However not every state or territory currently has criminal laws against image-based abuse. If your state or territory does not currently have criminal laws that apply to your situation, other options may include bringing a civil case or requesting a protection order, with the help of a lawyer or legal service.

What’s the law in my state or territory?

Below is a guide to the process you may encounter if criminal law applies in your case and is pursued.

Your first step may be to make a report to police. You can find more information on contacting your local police service and what to expect below. You may also want a lawyer to be present with you when you make a report to police.

When you make a police report, it is important that you provide as much detail and evidence as possible so that the police can assist with your case.

How to collect evidence

The following form helps you to put together information to take to police about your case.

What to take to a lawyer

Be aware that once you make a report to police, the police then decide what action to take. It becomes a ‘police matter’. The police may or may not decide to charge the person who shared your image. Even if you change your mind, the police might still choose to charge the person.

If the police are of the opinion that there is not enough evidence, they may not be able to charge the person or take the matter further. If this is the case, you may still be able to pursue a civil case.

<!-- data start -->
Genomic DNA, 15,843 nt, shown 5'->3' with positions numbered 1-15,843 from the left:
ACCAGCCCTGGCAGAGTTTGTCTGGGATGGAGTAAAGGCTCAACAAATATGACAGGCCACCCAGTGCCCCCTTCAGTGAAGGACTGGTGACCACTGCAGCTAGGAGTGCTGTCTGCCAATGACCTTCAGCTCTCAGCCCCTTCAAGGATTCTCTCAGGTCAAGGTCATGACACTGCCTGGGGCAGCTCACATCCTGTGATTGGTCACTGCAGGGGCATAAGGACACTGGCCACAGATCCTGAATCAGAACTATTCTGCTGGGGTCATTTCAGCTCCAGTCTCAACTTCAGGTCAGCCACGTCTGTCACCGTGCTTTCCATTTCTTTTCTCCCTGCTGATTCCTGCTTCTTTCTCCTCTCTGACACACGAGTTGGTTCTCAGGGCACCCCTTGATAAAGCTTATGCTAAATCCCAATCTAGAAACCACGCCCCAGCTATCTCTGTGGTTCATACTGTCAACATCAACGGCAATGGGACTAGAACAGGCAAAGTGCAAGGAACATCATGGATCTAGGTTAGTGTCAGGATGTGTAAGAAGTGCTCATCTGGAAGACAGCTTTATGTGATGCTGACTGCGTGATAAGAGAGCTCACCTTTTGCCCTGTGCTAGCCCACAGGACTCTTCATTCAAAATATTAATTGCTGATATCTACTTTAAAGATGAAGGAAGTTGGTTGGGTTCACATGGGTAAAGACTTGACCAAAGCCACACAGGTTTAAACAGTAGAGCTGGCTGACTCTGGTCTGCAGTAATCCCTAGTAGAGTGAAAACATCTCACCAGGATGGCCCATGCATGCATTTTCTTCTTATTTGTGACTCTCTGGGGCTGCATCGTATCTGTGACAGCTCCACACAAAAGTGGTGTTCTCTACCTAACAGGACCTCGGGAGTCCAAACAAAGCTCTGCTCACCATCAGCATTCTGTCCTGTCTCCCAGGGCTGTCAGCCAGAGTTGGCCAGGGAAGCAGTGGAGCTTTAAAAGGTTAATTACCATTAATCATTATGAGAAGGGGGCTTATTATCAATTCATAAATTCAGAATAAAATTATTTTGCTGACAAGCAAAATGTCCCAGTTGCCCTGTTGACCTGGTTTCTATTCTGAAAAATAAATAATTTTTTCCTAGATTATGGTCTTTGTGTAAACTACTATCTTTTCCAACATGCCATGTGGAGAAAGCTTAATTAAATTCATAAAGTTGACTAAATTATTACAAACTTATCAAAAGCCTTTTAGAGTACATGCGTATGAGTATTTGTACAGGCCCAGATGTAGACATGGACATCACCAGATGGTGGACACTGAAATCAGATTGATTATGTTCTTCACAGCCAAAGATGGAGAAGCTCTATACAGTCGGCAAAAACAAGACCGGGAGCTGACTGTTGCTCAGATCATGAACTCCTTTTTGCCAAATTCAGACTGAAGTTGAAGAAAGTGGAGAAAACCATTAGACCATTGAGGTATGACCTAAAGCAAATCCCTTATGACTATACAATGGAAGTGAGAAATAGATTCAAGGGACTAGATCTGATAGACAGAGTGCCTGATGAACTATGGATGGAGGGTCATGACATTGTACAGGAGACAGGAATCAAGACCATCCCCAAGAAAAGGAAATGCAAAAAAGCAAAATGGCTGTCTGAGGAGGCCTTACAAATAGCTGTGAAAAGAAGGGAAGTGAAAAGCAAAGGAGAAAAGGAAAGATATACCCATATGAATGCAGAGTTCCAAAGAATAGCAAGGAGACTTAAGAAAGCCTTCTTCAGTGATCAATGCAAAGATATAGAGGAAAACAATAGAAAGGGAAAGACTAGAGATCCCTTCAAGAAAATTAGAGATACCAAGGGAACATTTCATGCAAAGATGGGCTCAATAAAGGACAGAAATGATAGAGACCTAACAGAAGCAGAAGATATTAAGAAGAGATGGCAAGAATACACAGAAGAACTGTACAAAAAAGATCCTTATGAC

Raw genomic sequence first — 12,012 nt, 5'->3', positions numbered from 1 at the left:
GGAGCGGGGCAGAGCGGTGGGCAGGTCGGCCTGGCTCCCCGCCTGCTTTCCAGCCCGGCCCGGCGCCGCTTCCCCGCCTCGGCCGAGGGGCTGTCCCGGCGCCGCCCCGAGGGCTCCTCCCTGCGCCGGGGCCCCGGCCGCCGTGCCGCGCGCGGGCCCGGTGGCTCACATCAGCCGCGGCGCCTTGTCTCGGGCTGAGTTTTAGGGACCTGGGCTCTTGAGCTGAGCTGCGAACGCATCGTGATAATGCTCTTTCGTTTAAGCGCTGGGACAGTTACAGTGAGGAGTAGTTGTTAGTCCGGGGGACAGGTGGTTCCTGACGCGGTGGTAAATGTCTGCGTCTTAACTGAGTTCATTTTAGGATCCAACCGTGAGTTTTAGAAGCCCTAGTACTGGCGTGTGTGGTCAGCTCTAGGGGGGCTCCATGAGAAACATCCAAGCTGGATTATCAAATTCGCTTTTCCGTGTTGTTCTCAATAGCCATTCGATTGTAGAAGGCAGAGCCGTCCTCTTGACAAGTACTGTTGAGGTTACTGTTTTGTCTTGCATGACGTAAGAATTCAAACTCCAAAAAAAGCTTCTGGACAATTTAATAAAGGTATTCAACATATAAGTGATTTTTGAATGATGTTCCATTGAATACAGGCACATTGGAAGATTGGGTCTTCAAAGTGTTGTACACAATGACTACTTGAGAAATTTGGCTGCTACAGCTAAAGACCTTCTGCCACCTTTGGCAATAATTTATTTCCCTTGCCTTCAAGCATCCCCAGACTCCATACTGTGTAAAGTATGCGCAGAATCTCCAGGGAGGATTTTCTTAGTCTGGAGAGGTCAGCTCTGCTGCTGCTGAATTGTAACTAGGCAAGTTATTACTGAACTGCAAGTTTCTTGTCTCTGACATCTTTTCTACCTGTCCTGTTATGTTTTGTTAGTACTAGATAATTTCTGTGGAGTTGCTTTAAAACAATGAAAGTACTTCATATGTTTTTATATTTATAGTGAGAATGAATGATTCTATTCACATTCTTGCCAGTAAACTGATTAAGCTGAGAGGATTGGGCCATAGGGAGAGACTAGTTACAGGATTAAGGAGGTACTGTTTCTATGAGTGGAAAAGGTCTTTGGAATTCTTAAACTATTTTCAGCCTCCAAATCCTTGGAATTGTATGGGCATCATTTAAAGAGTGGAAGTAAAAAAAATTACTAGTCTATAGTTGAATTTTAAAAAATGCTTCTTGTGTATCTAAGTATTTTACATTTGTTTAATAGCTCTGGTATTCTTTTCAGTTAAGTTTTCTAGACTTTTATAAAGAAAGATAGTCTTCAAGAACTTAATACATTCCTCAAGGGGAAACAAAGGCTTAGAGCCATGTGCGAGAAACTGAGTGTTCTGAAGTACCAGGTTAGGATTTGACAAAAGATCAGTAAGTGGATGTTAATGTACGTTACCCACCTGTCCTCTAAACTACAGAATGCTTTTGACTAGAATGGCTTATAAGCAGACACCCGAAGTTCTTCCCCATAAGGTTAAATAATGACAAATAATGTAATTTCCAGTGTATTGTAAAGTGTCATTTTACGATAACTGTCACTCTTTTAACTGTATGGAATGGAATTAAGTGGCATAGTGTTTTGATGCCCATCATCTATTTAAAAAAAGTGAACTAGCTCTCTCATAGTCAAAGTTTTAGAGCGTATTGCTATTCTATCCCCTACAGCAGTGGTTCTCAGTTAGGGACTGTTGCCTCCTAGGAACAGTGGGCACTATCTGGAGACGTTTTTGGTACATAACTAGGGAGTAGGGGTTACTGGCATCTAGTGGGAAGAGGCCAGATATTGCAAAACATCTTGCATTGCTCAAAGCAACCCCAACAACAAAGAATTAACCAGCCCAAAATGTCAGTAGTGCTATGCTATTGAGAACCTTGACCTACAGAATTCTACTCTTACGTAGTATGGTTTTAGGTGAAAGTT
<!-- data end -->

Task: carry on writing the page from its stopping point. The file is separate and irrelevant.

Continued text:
When you go to your local police station, the police will probably ask about the case and may ask you to sign a statement which records what you have said. This statement is likely to be used in any court proceedings, so it is important that what you say in this statement is truthful. It can be very difficult to change your statement later on and may make you liable to prosecution if you have included any information that you know is untruthful. Below you will find useful advice on preparing a legal statement to be used by police and/or as evidence in court.

Preparing a statement

Criminal court proceedings

If your case does go to court, evidence is likely to be shown in court such as screenshots of the intimate image or video that was posted online and/or hearing evidence from witnesses. You may be asked to give evidence in court and re-tell your story. If you require support in court, you may be able to have a support person in the courtroom when you give evidence.